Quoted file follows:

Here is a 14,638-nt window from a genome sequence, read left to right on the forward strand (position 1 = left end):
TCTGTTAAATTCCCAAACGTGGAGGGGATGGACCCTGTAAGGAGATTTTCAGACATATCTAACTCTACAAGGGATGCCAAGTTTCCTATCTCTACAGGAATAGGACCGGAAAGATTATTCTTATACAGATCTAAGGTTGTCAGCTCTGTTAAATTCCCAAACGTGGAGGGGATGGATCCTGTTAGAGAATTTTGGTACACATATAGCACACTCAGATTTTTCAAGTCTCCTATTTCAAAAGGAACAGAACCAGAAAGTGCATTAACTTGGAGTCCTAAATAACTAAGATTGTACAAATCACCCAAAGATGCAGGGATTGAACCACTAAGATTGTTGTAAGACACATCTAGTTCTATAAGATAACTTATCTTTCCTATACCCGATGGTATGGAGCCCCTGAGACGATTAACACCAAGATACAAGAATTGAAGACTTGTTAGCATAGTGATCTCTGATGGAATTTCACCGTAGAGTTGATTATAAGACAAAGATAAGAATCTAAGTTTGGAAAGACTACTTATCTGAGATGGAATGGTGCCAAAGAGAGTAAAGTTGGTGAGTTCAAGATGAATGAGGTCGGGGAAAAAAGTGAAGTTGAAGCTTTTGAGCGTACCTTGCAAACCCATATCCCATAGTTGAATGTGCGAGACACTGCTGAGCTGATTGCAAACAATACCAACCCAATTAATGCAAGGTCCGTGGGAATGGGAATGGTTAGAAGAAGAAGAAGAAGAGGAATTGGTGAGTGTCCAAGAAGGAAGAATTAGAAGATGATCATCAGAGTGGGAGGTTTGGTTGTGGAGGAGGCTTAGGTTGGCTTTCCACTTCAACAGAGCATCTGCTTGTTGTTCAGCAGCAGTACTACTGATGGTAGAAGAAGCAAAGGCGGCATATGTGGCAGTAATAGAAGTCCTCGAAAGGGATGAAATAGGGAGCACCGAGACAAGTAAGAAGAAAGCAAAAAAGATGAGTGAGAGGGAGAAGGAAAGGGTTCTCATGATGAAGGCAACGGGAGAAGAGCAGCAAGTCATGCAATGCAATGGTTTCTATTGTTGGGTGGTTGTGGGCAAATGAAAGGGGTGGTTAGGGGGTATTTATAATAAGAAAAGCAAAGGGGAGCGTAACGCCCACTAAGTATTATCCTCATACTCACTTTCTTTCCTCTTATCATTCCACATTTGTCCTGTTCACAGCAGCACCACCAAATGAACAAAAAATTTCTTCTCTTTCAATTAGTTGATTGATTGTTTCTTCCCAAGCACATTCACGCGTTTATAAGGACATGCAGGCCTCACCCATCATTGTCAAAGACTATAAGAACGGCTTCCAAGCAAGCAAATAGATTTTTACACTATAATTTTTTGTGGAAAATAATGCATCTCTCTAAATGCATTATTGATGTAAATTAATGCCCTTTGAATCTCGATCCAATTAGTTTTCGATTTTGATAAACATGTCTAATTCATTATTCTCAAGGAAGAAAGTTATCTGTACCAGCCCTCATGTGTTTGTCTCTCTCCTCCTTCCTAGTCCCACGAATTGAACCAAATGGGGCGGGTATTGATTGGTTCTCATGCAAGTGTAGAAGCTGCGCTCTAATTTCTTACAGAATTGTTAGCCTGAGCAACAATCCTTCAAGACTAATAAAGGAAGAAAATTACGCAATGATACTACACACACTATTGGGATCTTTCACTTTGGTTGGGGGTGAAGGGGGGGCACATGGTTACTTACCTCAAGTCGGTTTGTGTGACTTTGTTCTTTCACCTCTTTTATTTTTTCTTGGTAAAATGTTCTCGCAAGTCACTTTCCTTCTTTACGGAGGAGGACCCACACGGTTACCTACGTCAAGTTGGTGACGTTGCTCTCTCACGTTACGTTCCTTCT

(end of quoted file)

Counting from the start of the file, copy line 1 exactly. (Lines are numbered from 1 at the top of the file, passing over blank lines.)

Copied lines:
Here is a 14,638-nt window from a genome sequence, read left to right on the forward strand (position 1 = left end):